Most recently, two working groups have begun to systematically assess the pipeline of biomarkers and therapeutic agents being developed within the SPOREs. In January and February of this year, the working groups identified 10 to 12 priority projects with high potential impact within or across organ sites. The programs were struggling to overcome one or more different barriers ranging from acquiring enough material to perform a clinical trial to unraveling a complex series of intellectual property and regulatory issues surrounding the development of a panel of promising biomarkers. Interestingly, the solutions to some of these impediments may not require the expenditure of more funds, just some additional teamwork between individuals with diverse expertise, the original premise upon which the SPORE program was built.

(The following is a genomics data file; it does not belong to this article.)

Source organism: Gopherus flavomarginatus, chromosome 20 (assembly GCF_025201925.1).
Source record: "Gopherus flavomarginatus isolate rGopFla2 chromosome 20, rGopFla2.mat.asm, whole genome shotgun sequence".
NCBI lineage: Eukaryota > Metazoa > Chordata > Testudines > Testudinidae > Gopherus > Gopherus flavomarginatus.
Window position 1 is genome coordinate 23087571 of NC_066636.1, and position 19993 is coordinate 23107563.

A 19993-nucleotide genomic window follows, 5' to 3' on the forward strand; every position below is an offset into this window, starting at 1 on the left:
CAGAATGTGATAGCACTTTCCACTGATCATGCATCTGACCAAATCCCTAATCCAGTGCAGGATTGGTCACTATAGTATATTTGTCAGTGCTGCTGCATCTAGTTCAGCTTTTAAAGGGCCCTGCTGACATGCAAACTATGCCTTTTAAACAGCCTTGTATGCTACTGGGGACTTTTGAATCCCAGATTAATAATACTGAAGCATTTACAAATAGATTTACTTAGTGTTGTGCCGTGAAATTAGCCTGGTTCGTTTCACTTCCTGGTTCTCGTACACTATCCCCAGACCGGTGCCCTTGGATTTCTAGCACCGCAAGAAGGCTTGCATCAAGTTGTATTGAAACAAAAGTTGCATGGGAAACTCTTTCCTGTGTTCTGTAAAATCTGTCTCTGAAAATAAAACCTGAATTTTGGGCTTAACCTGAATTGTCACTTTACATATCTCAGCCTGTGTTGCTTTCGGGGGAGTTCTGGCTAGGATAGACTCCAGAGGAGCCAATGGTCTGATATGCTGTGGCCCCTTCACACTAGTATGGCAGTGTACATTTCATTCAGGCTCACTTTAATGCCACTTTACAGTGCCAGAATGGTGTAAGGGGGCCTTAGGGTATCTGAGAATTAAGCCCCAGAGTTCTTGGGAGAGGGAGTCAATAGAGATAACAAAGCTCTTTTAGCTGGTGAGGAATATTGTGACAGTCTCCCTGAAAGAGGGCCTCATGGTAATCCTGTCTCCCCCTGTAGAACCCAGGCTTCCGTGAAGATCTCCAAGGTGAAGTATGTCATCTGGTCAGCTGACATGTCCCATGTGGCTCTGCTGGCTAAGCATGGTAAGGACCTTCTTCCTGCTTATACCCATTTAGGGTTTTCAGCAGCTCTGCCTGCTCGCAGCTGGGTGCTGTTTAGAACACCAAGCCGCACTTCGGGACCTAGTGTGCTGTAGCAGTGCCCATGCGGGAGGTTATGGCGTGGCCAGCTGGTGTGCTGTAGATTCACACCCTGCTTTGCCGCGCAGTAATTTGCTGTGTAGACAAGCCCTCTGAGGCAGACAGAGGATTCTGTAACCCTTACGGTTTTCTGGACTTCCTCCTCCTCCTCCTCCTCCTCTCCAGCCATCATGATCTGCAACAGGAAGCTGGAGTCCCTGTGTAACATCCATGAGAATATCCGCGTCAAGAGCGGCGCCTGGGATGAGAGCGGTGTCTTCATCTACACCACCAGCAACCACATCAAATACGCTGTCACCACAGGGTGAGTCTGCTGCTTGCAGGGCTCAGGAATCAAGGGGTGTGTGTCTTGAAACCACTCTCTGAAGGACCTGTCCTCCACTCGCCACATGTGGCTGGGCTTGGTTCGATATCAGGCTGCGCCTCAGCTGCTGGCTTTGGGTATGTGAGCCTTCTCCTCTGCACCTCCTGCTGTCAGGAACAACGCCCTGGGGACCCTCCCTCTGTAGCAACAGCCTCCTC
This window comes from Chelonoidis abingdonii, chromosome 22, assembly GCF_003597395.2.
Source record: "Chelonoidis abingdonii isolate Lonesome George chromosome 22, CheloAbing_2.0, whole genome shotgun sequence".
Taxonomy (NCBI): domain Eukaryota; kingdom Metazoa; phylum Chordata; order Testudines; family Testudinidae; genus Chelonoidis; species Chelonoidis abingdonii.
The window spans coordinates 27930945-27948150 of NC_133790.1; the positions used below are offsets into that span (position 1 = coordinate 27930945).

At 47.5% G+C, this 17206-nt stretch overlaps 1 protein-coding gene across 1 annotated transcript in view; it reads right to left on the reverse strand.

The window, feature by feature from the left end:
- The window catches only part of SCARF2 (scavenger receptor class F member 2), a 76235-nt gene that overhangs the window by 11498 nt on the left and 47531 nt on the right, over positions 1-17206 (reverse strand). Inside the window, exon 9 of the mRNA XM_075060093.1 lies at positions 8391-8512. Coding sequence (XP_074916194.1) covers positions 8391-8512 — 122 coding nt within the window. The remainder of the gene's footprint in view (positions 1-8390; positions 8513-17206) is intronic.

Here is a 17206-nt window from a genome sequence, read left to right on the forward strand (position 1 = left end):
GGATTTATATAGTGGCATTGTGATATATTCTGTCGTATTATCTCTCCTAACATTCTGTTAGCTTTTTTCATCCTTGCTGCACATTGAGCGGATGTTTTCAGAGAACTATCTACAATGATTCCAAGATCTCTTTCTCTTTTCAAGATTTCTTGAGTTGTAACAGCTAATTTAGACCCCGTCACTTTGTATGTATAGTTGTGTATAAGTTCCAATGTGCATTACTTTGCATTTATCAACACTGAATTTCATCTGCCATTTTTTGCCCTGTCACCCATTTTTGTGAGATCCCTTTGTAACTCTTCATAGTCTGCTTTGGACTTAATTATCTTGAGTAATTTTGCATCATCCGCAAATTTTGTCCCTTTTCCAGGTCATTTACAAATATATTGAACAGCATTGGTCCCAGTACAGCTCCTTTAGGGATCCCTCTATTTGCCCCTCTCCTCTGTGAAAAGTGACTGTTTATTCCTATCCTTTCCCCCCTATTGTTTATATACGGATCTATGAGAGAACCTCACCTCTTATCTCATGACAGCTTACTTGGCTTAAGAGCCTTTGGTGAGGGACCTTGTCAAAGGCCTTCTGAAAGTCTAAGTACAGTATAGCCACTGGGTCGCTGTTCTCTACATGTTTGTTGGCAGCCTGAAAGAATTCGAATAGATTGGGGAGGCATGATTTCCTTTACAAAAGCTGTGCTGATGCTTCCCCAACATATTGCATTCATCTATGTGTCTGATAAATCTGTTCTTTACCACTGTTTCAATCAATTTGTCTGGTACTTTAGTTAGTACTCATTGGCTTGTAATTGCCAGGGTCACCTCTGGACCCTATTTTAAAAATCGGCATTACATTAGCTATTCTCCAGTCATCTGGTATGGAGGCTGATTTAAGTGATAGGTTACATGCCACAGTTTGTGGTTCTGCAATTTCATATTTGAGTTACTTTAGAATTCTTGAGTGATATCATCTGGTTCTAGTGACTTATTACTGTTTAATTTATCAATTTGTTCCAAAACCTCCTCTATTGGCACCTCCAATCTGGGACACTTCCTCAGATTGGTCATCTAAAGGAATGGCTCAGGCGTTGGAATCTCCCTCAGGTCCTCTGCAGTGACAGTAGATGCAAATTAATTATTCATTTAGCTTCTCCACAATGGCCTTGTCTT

In sum, the SPORE program represents one of NCI's many strategic opportunities to move basic discoveries into clinical applications.

Special ReportSpecial Report

Senate Appropriations Hearing for NIH FY 2005

The Senate Appropriations Subcommittee on Labor, Health and Human Services, and Education held a hearing on April 1 to focus on fiscal year 2005 funding for NIH. NIH director Dr. Elias Zerhouni, accompanied by all institute and center directors, talked about key research advances of the last year by NIH-funded researchers and gave examples of how the NIH Roadmap effort will shape patient-oriented research in the future.

Sen. Ted Stevens (R-Alaska) complimented Dr. Andrew C. von Eschenbach on a recent talk on imaging and inquired about the early end of the Prostate Cancer Prevention Trial to study the drug finasteride. Dr. von Eschenbach emphasized that this trial demonstrated a protective effect for prostate cancer and was ended because the clinical end points were met early. The trial has led to another clinical study of the drug's impact on disease virulence.